Mediation is cheaper and quicker than a full trial through litigation, however mediation can still be expensive if the issues demand experts. In addition, if mediation does not achieve a settlement then the Court process would still have to be followed through, meaning that mediation would be an additional cost. However, mediation has a high success rate and if the parties do want to settle then mediation is the best forum in which to do so.


Q) How is mediation conducted?

Mediation works outside of the Court process and an independent person, the mediator, assists in finding a solution acceptable to both parties in order to reach a settlement. Together, the mediator and the parties explore different options for settling the dispute. In practical terms, there are three rooms used in mediation, one room for each opposing party and one room for the mediator. Each mediation is individual and can run differently. Some mediations start with a meeting round the table with the mediator and all the parties, where each party has an opportunity to speak and set out their respective cases. This does not happen at all mediations and some parties prefer not to meet at the beginning but to remain in their individual rooms with the mediator going to-and-fro between the parties to discuss the issues and to hopefully come to some sort of resolution. Each case is different and some cases have higher tensions than others and therefore it is not always appropriate for a meeting between the parties at the beginning.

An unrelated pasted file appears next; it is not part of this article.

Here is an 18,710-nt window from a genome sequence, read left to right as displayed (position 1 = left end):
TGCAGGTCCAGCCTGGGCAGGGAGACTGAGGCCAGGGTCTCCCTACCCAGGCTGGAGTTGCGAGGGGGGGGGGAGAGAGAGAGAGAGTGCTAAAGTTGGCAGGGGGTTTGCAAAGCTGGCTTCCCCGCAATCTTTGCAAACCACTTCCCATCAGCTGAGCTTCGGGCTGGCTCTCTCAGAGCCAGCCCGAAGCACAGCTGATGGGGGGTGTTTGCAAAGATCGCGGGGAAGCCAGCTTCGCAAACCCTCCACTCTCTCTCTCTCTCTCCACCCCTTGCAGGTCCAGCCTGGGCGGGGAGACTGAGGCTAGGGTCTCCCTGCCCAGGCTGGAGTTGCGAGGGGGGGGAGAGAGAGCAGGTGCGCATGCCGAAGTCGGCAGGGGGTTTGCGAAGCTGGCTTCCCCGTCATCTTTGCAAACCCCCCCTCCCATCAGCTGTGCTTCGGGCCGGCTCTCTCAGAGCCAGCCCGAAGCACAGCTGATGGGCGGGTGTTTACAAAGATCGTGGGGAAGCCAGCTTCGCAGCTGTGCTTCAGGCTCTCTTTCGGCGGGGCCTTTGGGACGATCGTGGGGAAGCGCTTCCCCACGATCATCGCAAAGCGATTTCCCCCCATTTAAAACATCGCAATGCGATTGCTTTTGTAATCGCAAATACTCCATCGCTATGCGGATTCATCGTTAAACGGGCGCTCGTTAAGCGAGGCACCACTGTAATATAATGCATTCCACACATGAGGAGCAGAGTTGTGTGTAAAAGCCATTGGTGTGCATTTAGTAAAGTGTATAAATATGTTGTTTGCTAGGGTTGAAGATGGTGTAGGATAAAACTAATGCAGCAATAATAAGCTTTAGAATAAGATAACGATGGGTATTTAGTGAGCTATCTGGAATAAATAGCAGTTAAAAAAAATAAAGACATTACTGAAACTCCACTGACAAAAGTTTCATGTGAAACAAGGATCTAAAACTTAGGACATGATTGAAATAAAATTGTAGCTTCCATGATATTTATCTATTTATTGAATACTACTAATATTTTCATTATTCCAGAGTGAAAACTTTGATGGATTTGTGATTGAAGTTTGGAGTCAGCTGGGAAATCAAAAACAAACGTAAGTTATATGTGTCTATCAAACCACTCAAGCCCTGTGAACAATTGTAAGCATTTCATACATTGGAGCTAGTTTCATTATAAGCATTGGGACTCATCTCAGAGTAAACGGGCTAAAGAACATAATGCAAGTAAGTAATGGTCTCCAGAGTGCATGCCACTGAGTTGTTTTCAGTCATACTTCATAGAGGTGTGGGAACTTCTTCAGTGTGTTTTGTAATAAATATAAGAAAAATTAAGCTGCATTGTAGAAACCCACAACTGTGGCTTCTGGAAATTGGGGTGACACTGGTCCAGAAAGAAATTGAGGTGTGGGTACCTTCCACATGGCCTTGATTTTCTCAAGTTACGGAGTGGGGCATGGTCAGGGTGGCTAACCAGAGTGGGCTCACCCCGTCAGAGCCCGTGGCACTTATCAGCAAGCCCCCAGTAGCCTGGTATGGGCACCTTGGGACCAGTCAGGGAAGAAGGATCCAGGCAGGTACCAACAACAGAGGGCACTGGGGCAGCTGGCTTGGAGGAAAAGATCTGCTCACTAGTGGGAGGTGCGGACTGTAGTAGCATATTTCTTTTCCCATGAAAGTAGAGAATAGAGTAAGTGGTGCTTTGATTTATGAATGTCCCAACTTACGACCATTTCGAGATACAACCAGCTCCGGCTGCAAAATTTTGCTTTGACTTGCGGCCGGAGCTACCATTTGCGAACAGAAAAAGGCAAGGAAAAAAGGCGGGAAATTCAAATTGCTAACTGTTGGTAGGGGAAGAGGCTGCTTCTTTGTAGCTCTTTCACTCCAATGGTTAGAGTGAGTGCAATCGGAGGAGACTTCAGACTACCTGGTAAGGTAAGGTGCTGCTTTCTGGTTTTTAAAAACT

Anything that is said to the mediator in the individual discussions will not be repeated to the other side unless the mediator is given specific instructions to do so. 

All mediations are on a ‘without prejudice’ basis, meaning that all documents and negotiations are confidential and generally cannot be revealed later on in legal proceedings if mediation does not succeed. The mediator remains impartial throughout the mediation and is not there to legally advise the parties. The mediator’s responsibility is to control the procedure and to ensure the sessions are structured in a way that is fair for all the parties.


Q) Generally how effective is mediation?

If both sides genuinely wish to resolve the dispute between them it can be very effective. Even where one side is reluctantly coming to the mediation, if it is handled well, there is still a good chance of a settlement. In the claims where the cost of going to Court is as much, if not more, than the value of the dispute, parties should always seriously consider mediation.

If a settlement is not agreed on the day of mediation, it is likely that negotiations will continue after the mediation itself in correspondence between the respective solicitors, so even if the matter is not settled on the day through mediation, it may well settle after the mediation.